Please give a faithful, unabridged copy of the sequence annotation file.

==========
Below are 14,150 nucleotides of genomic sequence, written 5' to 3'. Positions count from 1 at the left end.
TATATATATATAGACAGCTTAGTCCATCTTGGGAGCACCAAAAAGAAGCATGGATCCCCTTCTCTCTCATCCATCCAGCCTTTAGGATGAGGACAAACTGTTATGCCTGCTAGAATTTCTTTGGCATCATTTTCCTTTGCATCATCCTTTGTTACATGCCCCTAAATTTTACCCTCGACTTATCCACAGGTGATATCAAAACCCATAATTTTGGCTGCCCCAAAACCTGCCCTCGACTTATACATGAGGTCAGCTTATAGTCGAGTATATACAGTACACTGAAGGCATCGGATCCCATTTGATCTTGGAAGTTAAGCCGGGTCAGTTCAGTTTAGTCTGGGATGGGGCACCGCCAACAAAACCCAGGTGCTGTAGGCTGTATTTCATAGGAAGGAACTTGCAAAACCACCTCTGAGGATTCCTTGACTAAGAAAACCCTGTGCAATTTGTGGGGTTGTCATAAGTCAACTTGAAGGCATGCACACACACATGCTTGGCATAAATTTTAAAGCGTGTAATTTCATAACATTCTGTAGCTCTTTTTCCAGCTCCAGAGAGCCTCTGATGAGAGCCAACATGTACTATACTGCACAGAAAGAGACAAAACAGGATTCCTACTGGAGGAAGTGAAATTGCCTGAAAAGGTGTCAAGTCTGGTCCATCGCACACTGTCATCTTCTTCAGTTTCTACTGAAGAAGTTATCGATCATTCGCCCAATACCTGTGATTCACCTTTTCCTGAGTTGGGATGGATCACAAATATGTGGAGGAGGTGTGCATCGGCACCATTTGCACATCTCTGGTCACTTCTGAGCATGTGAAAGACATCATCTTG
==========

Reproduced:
Below are 14,150 nucleotides of genomic sequence, written 5' to 3'. Positions count from 1 at the left end.
TATATATATATAGACAGCTTAGTCCATCTTGGGAGCACCAAAAAGAAGCATGGATCCCCTTCTCTCTCATCCATCCAGCCTTTAGGATGAGGACAAACTGTTATGCCTGCTAGAATTTCTTTGGCATCATTTTCCTTTGCATCATCCTTTGTTACATGCCCCTAAATTTTACCCTCGACTTATCCACAGGTGATATCAAAACCCATAATTTTGGCTGCCCCAAAACCTGCCCTCGACTTATACATGAGGTCAGCTTATAGTCGAGTATATACAGTACACTGAAGGCATCGGATCCCATTTGATCTTGGAAGTTAAGCCGGGTCAGTTCAGTTTAGTCTGGGATGGGGCACCGCCAACAAAACCCAGGTGCTGTAGGCTGTATTTCATAGGAAGGAACTTGCAAAACCACCTCTGAGGATTCCTTGACTAAGAAAACCCTGTGCAATTTGTGGGGTTGTCATAAGTCAACTTGAAGGCATGCACACACACATGCTTGGCATAAATTTTAAAGCGTGTAATTTCATAACATTCTGTAGCTCTTTTTCCAGCTCCAGAGAGCCTCTGATGAGAGCCAACATGTACTATACTGCACAGAAAGAGACAAAACAGGATTCCTACTGGAGGAAGTGAAATTGCCTGAAAAGGTGTCAAGTCTGGTCCATCGCACACTGTCATCTTCTTCAGTTTCTACTGAAGAAGTTATCGATCATTCGCCCAATACCTGTGATTCACCTTTTCCTGAGTTGGGATGGATCACAAATATGTGGAGGAGGTGTGCATCGGCACCATTTGCACATCTCTGGTCACTTCTGAGCATGTGAAAGACATCATCTTG